The Myth of the Digital Native

Today’s episode of Spark on CBC had an interesting segment called the myth of the digital native (skip  to 40:00).

Basically, it explains what academic librarians and library and information science researchers have known for years.  Society has a myth that young people are “tech savvy” and know how to search because they are conformable using google. Yet students show a complete inability to think critically about search results, or ability to search effectively and efficiently.  Students do not understand subject terms or controlled vocabulary.  As a general rule students enter the first keyword or keyphrase that they think of and then click on the first few links.  Without understanding how search algorithms work.

This fact is sad, however, just as sad was the fact that this segment never once mentioned librarians.  Librarians have known about this for years.  We are the ones who help students search, and teach search skills.  This phenomenon has been researched (look up Gross & Latham).  Gros and Latham found that students have a false confidence in their search skills. For decades now, librarians have known about the lack of search skills (and just generally information literacy skills), and have been working to fix this.  Librarians (and LIS researchers) are the ones developing courses, one-off instruction sessions, and online tutorials/screencasts/webinars, and many other methods of teaching students information literacy skills (including search skills, as well as critical evaluation skills).

We need to be careful about the assumptions we make about college students and young people.  We assume they are tech savvy because they have an smartphone and an ipad or say that they know how to search.  Research shows that students almost only use google, and cannot critically evaluate information found online.  Students do not know how to find good credible resources for their assignments, and in their everyday lives.  Not only librarians, but also high school teachers and university instructors (and administrators) need to prioritize information literacy as a critical skill that young people need to develop, and do not have.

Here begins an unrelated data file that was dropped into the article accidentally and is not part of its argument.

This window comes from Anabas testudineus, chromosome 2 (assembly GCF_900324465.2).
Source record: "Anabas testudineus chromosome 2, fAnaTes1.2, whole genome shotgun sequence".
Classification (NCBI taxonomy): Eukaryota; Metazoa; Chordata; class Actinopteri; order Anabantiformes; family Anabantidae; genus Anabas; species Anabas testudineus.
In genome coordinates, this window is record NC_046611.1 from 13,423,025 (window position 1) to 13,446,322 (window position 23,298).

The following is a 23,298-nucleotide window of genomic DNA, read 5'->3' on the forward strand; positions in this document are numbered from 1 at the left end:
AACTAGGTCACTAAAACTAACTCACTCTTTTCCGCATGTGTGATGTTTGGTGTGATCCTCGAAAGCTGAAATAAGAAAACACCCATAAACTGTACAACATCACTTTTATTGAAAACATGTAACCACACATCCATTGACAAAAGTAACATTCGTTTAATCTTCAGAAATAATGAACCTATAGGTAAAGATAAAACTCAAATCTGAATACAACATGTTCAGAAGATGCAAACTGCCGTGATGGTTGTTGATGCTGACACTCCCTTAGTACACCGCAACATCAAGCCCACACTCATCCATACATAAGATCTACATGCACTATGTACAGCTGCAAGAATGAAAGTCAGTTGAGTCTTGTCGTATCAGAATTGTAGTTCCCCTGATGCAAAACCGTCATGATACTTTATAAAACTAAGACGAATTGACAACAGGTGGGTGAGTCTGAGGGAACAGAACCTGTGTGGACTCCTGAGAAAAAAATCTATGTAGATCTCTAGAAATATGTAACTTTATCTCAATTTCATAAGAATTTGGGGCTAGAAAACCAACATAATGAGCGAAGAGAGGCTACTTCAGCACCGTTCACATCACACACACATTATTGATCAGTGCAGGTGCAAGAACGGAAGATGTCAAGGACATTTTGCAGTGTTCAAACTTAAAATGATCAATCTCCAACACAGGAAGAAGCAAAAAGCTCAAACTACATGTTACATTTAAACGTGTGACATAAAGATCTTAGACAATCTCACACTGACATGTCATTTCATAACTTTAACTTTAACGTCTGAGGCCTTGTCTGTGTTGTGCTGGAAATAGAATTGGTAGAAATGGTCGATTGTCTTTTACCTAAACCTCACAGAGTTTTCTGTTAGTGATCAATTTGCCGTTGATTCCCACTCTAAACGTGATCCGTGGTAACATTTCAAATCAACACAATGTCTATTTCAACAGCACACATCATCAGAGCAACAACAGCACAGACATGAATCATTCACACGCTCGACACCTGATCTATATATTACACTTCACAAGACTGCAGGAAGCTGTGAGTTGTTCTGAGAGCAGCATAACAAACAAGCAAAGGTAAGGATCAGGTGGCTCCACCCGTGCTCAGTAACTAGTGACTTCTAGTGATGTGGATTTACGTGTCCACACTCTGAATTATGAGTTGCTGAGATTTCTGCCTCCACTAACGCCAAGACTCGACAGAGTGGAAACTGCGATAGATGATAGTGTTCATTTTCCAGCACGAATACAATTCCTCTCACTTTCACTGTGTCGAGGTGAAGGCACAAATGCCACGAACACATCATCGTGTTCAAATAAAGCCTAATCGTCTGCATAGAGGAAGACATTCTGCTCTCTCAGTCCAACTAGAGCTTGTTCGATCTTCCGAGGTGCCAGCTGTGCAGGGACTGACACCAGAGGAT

Unfortunately, these are not intuitive skills and must be learned, and learning requires a teacher, and quality teachers cost money.  It isn’t enough to prioritize with our mouths, administrators and government (education) officials need to prioritize information literacy/search skills with their budgets.

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2 Responses to The Myth of the Digital Native

  1. Carla jm says:

    hmmm… i still feel like a search & find newbie. and yes… i still use google. 90% of the time the results are sufficient for my day-to-day needs. in truth, i had really hoped to learn more about effective searching techniques, etc., in 503. which class(es) did you find most helpful?

  2. Andy says:

    I have been working in an academic library for 20 years and I have to say academic librarians tend to simultaneously follow two lines of thought that seemingly contradict each other and I have a theory as to why this is. Academic Librarians are both in awe of the techno-savvy of the students and also disparaging of the quality of the student knowledge and research skills. Why? First off, Academic Librarians are in general not very techno-savvy, but they think they are because they have so little lack of knowledge of what being techno-savvy actually means that they are very impressed with what little they do know. Second, Academic librarians tend to be generalists as far as knowledge goes and this leads them to confusion when assisting patrons who are actually trying to formulate a thesis. I have seen over and over again students struggling with both the lack of technology skills and the simple lack of understanding of research that librarians tend to have. Librarians are almost never “researchers.” In an academic library “system admin” = “techno-savvy” and “here is a random list of 200 articles” = “research.” Outside the library no one is impressed.

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